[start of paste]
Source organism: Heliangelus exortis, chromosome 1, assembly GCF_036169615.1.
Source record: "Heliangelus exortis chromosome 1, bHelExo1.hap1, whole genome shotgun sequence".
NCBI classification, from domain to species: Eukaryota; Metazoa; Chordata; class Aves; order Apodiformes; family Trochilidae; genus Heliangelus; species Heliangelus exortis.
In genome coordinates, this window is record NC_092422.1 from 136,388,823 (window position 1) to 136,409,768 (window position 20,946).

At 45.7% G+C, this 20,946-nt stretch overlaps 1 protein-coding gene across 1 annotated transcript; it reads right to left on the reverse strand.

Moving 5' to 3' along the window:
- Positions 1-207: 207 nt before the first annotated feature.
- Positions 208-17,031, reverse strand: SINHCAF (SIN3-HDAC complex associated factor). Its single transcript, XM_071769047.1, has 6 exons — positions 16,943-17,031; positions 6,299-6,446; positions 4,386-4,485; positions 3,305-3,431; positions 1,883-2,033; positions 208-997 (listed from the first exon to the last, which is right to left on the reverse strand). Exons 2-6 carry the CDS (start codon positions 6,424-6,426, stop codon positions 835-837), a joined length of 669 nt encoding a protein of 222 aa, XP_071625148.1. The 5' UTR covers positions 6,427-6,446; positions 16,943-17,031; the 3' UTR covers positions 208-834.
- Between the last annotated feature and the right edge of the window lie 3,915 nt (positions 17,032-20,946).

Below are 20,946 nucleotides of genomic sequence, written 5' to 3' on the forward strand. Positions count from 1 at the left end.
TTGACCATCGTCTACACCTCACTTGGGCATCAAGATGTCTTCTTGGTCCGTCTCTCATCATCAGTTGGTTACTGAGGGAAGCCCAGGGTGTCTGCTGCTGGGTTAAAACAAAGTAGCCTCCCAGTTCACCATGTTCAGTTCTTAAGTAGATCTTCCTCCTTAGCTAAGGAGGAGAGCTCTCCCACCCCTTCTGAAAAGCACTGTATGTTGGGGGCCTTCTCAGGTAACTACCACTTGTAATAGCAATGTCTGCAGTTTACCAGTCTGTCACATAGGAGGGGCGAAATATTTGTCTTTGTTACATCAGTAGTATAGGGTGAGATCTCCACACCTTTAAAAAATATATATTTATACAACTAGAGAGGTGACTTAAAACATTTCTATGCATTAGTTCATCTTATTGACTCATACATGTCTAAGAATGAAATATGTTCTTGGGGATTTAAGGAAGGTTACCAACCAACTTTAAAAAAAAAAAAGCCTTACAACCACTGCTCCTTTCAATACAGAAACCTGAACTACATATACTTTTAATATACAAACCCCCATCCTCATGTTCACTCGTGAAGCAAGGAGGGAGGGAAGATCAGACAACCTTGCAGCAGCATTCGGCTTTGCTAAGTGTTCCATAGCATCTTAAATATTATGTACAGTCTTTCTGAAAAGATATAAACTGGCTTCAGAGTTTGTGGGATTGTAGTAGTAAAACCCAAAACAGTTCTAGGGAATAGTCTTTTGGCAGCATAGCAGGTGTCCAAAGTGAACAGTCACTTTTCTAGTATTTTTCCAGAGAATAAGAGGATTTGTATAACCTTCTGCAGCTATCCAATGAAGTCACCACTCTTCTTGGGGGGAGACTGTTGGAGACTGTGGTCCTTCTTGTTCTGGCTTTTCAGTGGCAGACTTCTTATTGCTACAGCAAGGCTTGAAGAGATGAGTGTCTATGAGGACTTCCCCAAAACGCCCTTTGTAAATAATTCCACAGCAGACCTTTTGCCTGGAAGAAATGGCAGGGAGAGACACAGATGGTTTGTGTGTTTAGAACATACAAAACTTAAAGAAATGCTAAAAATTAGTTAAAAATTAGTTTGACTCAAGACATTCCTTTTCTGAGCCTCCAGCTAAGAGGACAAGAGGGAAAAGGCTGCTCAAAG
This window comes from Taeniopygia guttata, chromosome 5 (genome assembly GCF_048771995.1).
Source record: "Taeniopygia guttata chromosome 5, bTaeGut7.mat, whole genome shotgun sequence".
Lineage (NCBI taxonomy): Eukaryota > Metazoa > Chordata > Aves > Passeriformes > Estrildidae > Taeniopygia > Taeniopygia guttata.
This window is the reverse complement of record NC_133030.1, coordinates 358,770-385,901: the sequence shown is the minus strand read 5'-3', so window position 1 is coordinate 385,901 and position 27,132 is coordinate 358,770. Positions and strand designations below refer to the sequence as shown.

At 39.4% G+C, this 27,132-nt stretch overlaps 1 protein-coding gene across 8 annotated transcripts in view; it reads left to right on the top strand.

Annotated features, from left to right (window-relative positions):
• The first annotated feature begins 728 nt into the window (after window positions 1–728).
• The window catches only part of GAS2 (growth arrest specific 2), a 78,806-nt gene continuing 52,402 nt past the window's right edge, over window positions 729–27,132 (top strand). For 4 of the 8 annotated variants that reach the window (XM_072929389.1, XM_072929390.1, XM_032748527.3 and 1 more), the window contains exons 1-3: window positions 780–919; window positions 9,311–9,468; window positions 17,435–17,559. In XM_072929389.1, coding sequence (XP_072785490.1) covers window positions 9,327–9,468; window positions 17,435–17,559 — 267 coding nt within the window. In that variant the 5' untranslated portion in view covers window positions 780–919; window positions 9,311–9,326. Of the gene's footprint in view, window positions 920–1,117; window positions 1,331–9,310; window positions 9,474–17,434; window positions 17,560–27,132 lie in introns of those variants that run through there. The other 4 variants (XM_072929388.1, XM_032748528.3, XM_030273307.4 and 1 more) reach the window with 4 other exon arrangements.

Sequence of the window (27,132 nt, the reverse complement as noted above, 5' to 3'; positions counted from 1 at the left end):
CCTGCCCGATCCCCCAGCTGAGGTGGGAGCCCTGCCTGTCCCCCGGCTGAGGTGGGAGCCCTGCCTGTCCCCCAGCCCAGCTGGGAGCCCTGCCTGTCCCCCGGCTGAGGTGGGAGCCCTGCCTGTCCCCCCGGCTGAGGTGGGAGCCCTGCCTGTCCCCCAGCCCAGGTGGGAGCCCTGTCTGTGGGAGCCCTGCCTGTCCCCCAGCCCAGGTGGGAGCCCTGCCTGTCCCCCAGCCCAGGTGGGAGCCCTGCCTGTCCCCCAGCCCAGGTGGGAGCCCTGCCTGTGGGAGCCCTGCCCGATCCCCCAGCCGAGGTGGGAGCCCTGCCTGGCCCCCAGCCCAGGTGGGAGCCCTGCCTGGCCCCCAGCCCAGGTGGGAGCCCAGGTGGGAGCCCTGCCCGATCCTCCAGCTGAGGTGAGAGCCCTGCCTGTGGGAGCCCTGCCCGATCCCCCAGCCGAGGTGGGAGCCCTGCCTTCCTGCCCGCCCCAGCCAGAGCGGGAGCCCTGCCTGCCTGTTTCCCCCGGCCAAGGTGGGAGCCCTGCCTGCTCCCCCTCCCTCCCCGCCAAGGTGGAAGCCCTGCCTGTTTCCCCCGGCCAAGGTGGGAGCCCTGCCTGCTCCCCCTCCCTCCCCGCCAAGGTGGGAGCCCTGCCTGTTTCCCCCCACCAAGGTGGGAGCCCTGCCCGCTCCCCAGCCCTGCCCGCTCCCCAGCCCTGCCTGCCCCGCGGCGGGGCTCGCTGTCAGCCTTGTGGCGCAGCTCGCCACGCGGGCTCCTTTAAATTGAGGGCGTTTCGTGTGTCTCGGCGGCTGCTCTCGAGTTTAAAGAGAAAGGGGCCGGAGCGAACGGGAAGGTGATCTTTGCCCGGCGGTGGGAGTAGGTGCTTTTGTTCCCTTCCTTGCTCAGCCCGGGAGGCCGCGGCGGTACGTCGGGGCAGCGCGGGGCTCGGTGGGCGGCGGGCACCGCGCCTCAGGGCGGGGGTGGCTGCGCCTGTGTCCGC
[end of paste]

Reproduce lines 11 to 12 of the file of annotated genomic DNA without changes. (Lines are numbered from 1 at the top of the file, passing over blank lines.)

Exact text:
TTGACCATCGTCTACACCTCACTTGGGCATCAAGATGTCTTCTTGGTCCGTCTCTCATCATCAGTTGGTTACTGAGGGAAGCCCAGGGTGTCTGCTGCTGGGTTAAAACAAAGTAGCCTCCCAGTTCACCATGTTCAGTTCTTAAGTAGATCTTCCTCCTTAGCTAAGGAGGAGAGCTCTCCCACCCCTTCTGAAAAGCACTGTATGTTGGGGGCCTTCTCAGGTAACTACCACTTGTAATAGCAATGTCTGCAGTTTACCAGTCTGTCACATAGGAGGGGCGAAATATTTGTCTTTGTTACATCAGTAGTATAGGGTGAGATCTCCACACCTTTAAAAAATATATATTTATACAACTAGAGAGGTGACTTAAAACATTTCTATGCATTAGTTCATCTTATTGACTCATACATGTCTAAGAATGAAATATGTTCTTGGGGATTTAAGGAAGGTTACCAACCAACTTTAAAAAAAAAAAAGCCTTACAACCACTGCTCCTTTCAATACAGAAACCTGAACTACATATACTTTTAATATACAAACCCCCATCCTCATGTTCACTCGTGAAGCAAGGAGGGAGGGAAGATCAGACAACCTTGCAGCAGCATTCGGCTTTGCTAAGTGTTCCATAGCATCTTAAATATTATGTACAGTCTTTCTGAAAAGATATAAACTGGCTTCAGAGTTTGTGGGATTGTAGTAGTAAAACCCAAAACAGTTCTAGGGAATAGTCTTTTGGCAGCATAGCAGGTGTCCAAAGTGAACAGTCACTTTTCTAGTATTTTTCCAGAGAATAAGAGGATTTGTATAACCTTCTGCAGCTATCCAATGAAGTCACCACTCTTCTTGGGGGGAGACTGTTGGAGACTGTGGTCCTTCTTGTTCTGGCTTTTCAGTGGCAGACTTCTTATTGCTACAGCAAGGCTTGAAGAGATGAGTGTCTATGAGGACTTCCCCAAAACGCCCTTTGTAAATAATTCCACAGCAGACCTTTTGCCTGGAAGAAATGGCAGGGAGAGACACAGATGGTTTGTGTGTTTAGAACATACAAAACTTAAAGAAATGCTAAAAATTAGTTAAAAATTAGTTTGACTCAAGACATTCCTTTTCTGAGCCTCCAGCTAAGAGGACAAGAGGGAAAAGGCTGCTCAAAG
This window comes from Taeniopygia guttata, chromosome 5 (genome assembly GCF_048771995.1).